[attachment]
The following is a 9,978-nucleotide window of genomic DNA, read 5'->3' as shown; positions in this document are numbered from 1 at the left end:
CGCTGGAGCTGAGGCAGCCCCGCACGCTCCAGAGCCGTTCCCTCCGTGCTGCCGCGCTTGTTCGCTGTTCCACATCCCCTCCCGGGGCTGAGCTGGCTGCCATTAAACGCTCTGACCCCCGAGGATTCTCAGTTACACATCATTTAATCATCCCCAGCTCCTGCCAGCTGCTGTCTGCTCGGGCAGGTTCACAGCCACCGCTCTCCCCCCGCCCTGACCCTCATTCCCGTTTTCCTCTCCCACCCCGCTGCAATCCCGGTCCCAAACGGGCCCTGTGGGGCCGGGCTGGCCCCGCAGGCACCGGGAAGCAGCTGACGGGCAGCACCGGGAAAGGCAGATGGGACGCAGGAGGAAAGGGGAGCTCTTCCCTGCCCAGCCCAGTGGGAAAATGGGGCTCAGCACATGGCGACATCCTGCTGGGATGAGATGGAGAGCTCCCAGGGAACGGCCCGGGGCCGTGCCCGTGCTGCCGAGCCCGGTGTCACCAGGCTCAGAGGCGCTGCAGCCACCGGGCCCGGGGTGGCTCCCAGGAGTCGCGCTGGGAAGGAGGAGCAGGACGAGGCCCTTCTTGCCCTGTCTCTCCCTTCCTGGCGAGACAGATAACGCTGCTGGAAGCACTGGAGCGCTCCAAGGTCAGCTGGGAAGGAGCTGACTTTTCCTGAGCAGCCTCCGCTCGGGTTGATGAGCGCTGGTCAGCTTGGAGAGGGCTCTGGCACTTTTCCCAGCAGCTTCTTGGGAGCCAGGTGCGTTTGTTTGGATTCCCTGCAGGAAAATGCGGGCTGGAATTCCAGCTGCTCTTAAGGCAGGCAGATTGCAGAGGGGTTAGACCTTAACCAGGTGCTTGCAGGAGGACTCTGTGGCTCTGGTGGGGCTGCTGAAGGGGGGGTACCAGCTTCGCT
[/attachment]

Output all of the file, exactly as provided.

The following is a 9,978-nucleotide window of genomic DNA, read 5'->3' as shown; positions in this document are numbered from 1 at the left end:
CGCTGGAGCTGAGGCAGCCCCGCACGCTCCAGAGCCGTTCCCTCCGTGCTGCCGCGCTTGTTCGCTGTTCCACATCCCCTCCCGGGGCTGAGCTGGCTGCCATTAAACGCTCTGACCCCCGAGGATTCTCAGTTACACATCATTTAATCATCCCCAGCTCCTGCCAGCTGCTGTCTGCTCGGGCAGGTTCACAGCCACCGCTCTCCCCCCGCCCTGACCCTCATTCCCGTTTTCCTCTCCCACCCCGCTGCAATCCCGGTCCCAAACGGGCCCTGTGGGGCCGGGCTGGCCCCGCAGGCACCGGGAAGCAGCTGACGGGCAGCACCGGGAAAGGCAGATGGGACGCAGGAGGAAAGGGGAGCTCTTCCCTGCCCAGCCCAGTGGGAAAATGGGGCTCAGCACATGGCGACATCCTGCTGGGATGAGATGGAGAGCTCCCAGGGAACGGCCCGGGGCCGTGCCCGTGCTGCCGAGCCCGGTGTCACCAGGCTCAGAGGCGCTGCAGCCACCGGGCCCGGGGTGGCTCCCAGGAGTCGCGCTGGGAAGGAGGAGCAGGACGAGGCCCTTCTTGCCCTGTCTCTCCCTTCCTGGCGAGACAGATAACGCTGCTGGAAGCACTGGAGCGCTCCAAGGTCAGCTGGGAAGGAGCTGACTTTTCCTGAGCAGCCTCCGCTCGGGTTGATGAGCGCTGGTCAGCTTGGAGAGGGCTCTGGCACTTTTCCCAGCAGCTTCTTGGGAGCCAGGTGCGTTTGTTTGGATTCCCTGCAGGAAAATGCGGGCTGGAATTCCAGCTGCTCTTAAGGCAGGCAGATTGCAGAGGGGTTAGACCTTAACCAGGTGCTTGCAGGAGGACTCTGTGGCTCTGGTGGGGCTGCTGAAGGGGGGGTACCAGCTTCGCT